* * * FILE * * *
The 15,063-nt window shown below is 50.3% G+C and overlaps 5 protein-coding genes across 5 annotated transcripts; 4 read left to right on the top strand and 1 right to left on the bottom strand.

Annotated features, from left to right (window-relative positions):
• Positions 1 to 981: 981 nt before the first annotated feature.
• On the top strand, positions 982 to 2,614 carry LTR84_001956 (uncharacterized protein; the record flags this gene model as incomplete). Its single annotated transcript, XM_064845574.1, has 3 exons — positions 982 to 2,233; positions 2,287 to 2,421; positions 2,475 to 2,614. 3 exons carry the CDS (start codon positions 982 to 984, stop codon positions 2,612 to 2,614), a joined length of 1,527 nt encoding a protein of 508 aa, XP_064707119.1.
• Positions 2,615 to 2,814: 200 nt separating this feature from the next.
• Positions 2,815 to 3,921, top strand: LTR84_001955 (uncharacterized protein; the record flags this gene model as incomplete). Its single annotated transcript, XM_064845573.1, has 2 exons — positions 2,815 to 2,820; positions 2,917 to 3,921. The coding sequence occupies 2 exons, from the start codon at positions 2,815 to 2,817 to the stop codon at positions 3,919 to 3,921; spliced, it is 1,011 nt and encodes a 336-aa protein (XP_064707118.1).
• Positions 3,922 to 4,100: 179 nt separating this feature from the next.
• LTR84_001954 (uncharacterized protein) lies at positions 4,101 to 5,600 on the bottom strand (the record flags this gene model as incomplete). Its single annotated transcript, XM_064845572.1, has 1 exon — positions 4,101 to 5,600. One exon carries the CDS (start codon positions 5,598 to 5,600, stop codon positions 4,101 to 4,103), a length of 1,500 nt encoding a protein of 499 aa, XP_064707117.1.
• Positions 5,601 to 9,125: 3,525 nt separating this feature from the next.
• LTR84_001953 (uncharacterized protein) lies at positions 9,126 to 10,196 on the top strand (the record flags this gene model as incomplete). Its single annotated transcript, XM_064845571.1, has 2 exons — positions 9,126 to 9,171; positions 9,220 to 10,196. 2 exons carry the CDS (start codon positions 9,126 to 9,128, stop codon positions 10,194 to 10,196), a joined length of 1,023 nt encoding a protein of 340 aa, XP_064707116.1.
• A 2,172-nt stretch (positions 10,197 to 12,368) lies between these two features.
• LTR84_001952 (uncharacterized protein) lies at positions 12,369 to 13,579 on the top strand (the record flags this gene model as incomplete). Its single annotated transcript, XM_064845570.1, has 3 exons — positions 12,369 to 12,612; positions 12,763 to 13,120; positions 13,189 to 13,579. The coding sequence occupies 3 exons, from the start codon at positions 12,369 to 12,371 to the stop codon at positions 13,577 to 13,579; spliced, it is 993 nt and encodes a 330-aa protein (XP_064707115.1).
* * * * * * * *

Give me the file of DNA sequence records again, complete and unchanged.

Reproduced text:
The 15,063-nt window shown below is 50.3% G+C and overlaps 5 protein-coding genes across 5 annotated transcripts; 4 read left to right on the top strand and 1 right to left on the bottom strand.

Annotated features, from left to right (window-relative positions):
• Positions 1 to 981: 981 nt before the first annotated feature.
• On the top strand, positions 982 to 2,614 carry LTR84_001956 (uncharacterized protein; the record flags this gene model as incomplete). Its single annotated transcript, XM_064845574.1, has 3 exons — positions 982 to 2,233; positions 2,287 to 2,421; positions 2,475 to 2,614. 3 exons carry the CDS (start codon positions 982 to 984, stop codon positions 2,612 to 2,614), a joined length of 1,527 nt encoding a protein of 508 aa, XP_064707119.1.
• Positions 2,615 to 2,814: 200 nt separating this feature from the next.
• Positions 2,815 to 3,921, top strand: LTR84_001955 (uncharacterized protein; the record flags this gene model as incomplete). Its single annotated transcript, XM_064845573.1, has 2 exons — positions 2,815 to 2,820; positions 2,917 to 3,921. The coding sequence occupies 2 exons, from the start codon at positions 2,815 to 2,817 to the stop codon at positions 3,919 to 3,921; spliced, it is 1,011 nt and encodes a 336-aa protein (XP_064707118.1).
• Positions 3,922 to 4,100: 179 nt separating this feature from the next.
• LTR84_001954 (uncharacterized protein) lies at positions 4,101 to 5,600 on the bottom strand (the record flags this gene model as incomplete). Its single annotated transcript, XM_064845572.1, has 1 exon — positions 4,101 to 5,600. One exon carries the CDS (start codon positions 5,598 to 5,600, stop codon positions 4,101 to 4,103), a length of 1,500 nt encoding a protein of 499 aa, XP_064707117.1.
• Positions 5,601 to 9,125: 3,525 nt separating this feature from the next.
• LTR84_001953 (uncharacterized protein) lies at positions 9,126 to 10,196 on the top strand (the record flags this gene model as incomplete). Its single annotated transcript, XM_064845571.1, has 2 exons — positions 9,126 to 9,171; positions 9,220 to 10,196. 2 exons carry the CDS (start codon positions 9,126 to 9,128, stop codon positions 10,194 to 10,196), a joined length of 1,023 nt encoding a protein of 340 aa, XP_064707116.1.
• A 2,172-nt stretch (positions 10,197 to 12,368) lies between these two features.
• LTR84_001952 (uncharacterized protein) lies at positions 12,369 to 13,579 on the top strand (the record flags this gene model as incomplete). Its single annotated transcript, XM_064845570.1, has 3 exons — positions 12,369 to 12,612; positions 12,763 to 13,120; positions 13,189 to 13,579. The coding sequence occupies 3 exons, from the start codon at positions 12,369 to 12,371 to the stop codon at positions 13,577 to 13,579; spliced, it is 993 nt and encodes a 330-aa protein (XP_064707115.1).